Still in search of their win at Fenway Park since 1975, the Cincinnati Reds fell in 12 innings to the Boston Red Sox by a final of 4-3.
In a hotly contested game, both teams had ample opportunities to secure the victory in the opening game of a quick two-matchup set. He who laughs last, laughs the loudest, and the Red Sox were certainly laughing as they showered Grady Sizemore with praise after his walk-off double.
It was back in February when it seemed certain that Sizemore would be inking a deal that would make him a Cincinnati Red. As extra insurance to the Billy Hamilton plan, Sizemore would have been a role player at best. Jumping at the opportunity for more playing time with the reigning World Series Champions (plus, more money); Sizemore took his talents back to the American League he has been accustomed to.
Facing Sizemore for the first time not being a member of the Indians, he crushed Reds pitching anyway, going 3-for-6 with two runs driven in—the latter of which was a game-winner that banged off the base of the Green Monster.
As is normally the case with most extra-inning games that stretch into the wee hours of the night, the contest was decided by what was done in the early portion.
Homer Bailey was moderately effective. Emphasis on the moderately portion of that sentence. From the onset, he walked Dustin Pedroia to lead off the game—a tantalizing ominous occurrence. The first rant of the evening comes from a play just three batters into Bailey’s outing.
On a slow tapper to Todd Frazier, the shifted Reds defense turned a seemingly difficult double play, with Zack Cozart receiving the ball on the near side of the bag to the third base side. Upon taking a gander at replay, it was obvious that Cozart did not make contact with the bag in time (if he even made contact at all) to force out Shane Victorino, then flip on over to first. Fair enough, that is how baseball should be played.
But, the rule book reads differently. Or, more like, the “unwritten” rule book. It is affectionately known as the “neighborhood play” and it has been a thorn in the side of baseball since Edd Roush roamed the outfield for the Reds with pterodactyls swooping down from the sky. The logic behind the play is to save the legs of middle infielders, who have to avoid oncoming base runners barreling into them.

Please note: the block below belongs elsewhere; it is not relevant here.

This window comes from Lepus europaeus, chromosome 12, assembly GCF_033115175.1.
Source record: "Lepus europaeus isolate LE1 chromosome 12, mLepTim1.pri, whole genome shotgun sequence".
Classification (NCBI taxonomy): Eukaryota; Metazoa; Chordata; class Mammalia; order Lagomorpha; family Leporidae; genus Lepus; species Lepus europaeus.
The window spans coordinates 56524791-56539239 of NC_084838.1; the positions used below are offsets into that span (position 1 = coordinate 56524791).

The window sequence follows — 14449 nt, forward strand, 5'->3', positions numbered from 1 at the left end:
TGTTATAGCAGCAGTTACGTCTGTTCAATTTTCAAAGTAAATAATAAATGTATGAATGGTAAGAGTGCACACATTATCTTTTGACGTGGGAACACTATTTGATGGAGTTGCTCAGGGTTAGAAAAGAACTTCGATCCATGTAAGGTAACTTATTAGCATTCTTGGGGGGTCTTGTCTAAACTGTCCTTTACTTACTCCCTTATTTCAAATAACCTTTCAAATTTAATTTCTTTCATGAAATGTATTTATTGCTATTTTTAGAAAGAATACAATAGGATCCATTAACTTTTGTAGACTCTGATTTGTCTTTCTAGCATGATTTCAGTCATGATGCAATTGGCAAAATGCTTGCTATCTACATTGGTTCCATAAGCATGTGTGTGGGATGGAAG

Then again, is that not what every young player is taught? To take out the middle infielder that is covering the bag during a double play? The fact that a rule is in place that allows a player to record an out on a force play without making contact with the bag is asinine. On top of that, it is “unreviewable,” whatever that is supposed to mean. Because, why in this era of modern technology and slow motion, should we be doing our best to get each and every call right?
After the Red Sox got on the board in the bottom of the first, the Reds answered back quickly with Skip Schumaker driving in his first run for the franchise. With runners at first and third, it seemed more would follow. Alas, Zack Cozart popped up, Neftali Soto grounded out weakly and Tucker Barnhart flew out, ending the threat in a dead heat.
Pitching himself into, and not quite out of trouble, was Bailey in the third. Walking the Red Sox light-hitting ninth place hitter in Jackie Bradley Jr. proved problematic after a walk to Mike Napoli forced a run in, and Grady Sizemore added on. Bowing his neck, Bailey kept the deficit at 3-1 for the remainder of his time on the hill.
Only twice on Tuesday night did Bailey retire the Red Sox in order. He did retire the final six batters he faced, but while his collective line of six innings and three runs may technically be a “quality start,” it was not of the quality Reds fans have become used to with Bailey.
In opposition, Felix Doubront was just a tad bit luckier than Bailey. The two had similar evenings, but Doubront avoided the walks, a tipping point in the contest. (Until he walked two men in his final inning when he was relieved; neither of which scored.)
Trailing 3-1 heading to the top of the eighth, the Reds knew if they were going to come back, it would have to be right then and there with the top of the order going up against Red Sox set-up man Junichi Tazawa, opposed to lights out closer Koji Uehara.